Also, the creatures you catch come packing Pokémon Candies. These treats help buff up your beastie besties' key stats, such as the speed of their attack, the power of their punch, their defense, etc. And you can send some of your many, many extra caught Pokémon back home to a friendly professor and earn even more upgrades for your squad.

On top of that, there’s another change this go 'round. Instead of the Pokémon popping up at random as you walk by, they now pop up and walk around for a bit, so you pick and choose which creatures you want to go after. (Much more like you'd do with the Pokémon Go phone app.) That allows you to be more picky and strategic, as well as farming many more Pokémon because of this change.

Oh, and as far as your Pikachu or Eevee is concerned, these aren’t the same old critters you remember. They ride around on your back and learn special skills to hack obstacles and move heavy barriers for you. And if you take time to pet and play with them, they learn specialty skills for the battlefield, too.

Any Pokés in Your Eye?

Fans may wonder if all these added boosts and changes make things boring or just ruin the challenge. I’d have to say that I don’t think so. It’s obvious that these new games are meant to encourage a younger player; but oldsters who have been playing for years will still find new and old fun to be had. Things haven’t changed all that radically.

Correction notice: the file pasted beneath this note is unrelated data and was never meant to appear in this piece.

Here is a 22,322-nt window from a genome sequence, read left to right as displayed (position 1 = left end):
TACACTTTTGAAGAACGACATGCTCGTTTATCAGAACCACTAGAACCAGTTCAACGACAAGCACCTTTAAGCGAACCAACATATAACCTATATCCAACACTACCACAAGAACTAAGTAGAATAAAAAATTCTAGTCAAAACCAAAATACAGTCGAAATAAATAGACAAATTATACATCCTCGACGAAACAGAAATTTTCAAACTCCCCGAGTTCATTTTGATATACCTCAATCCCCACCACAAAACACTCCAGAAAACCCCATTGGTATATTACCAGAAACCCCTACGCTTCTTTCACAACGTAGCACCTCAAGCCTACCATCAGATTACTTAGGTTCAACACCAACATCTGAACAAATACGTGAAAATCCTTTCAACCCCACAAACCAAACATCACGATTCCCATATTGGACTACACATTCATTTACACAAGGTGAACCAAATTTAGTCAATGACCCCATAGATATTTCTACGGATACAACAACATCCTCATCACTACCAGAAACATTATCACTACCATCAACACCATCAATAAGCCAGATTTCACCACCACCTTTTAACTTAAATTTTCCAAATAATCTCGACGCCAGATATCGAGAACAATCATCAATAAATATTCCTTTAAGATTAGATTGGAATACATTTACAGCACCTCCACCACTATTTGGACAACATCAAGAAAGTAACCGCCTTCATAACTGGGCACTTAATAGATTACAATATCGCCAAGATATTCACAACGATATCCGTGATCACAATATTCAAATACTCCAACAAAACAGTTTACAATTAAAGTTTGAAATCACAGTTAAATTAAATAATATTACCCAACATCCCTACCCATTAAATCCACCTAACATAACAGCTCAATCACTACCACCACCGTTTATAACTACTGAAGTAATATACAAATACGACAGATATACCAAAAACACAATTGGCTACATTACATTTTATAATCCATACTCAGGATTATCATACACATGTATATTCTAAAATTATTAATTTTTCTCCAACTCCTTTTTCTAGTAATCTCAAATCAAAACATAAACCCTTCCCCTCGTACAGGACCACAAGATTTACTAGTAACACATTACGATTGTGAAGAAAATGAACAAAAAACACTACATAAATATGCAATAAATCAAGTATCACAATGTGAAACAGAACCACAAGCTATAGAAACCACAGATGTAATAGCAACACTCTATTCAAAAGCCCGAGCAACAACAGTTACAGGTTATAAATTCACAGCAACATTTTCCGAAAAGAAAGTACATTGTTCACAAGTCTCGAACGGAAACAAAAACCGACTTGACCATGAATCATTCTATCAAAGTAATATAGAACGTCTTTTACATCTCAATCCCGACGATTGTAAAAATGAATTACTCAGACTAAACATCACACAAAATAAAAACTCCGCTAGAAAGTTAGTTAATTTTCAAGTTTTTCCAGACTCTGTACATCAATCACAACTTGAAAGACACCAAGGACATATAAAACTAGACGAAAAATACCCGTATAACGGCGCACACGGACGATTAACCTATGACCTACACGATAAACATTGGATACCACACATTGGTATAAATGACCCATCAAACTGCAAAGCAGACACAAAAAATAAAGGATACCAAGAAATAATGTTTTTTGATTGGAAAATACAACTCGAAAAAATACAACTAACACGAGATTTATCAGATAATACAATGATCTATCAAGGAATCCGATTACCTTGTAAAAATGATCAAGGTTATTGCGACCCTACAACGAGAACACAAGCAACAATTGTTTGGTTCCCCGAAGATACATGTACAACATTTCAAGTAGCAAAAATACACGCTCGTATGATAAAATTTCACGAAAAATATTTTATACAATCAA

Of course, that also means some elements that have concerned some parents in the past are still in evidence here, too. These pocket monsters are still monstery looking at times. They shoot fireballs and blasts of energy, slash and bite, and do everything from dropping slime balls to radiating hypnotic brain zaps in their quest to best other Pokémon. (Nothing bloody, though.)

The game also includes some Eastern spirituality, too, ranging from references to preordained fates, as well as allusions to the spirits of deceased Pokémon. We run across a burial tower at one point, for instance, haunted by floating spirits that chase after you and eject you from the building when you’re caught. Players also encounter spirit channelers: women dressed in religious, nun-like garb who appear to be possessed by some creepy spirits when you first encounter them. They break out of the trance when you defeat their Pokémon in battle. And let’s not forget the evolutionary nature of the Poké creatures themselves, as many of them shift to more potent forms once you've acquired the needed resources to make that happen.

All of that said, though, there’s still a lot here to like. You take on evil Team Rocket, take down gym leaders, take over as the local cities' Pokémaster and take it to the mysterious Elite Four in an adventure that can be played in the family room or with the Switch handheld device.

It’s a big adventure. And besides that dash of Far Eastern spiritual creepiness, it’s one without much of anything to make a Mom or Dad or Pokékid wince.

Positive Elements

Spiritual Content

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Crude or Profane Language

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Record Label


Nintendo Switch




November 16, 2018

On Video

Year Published



Bob Hoose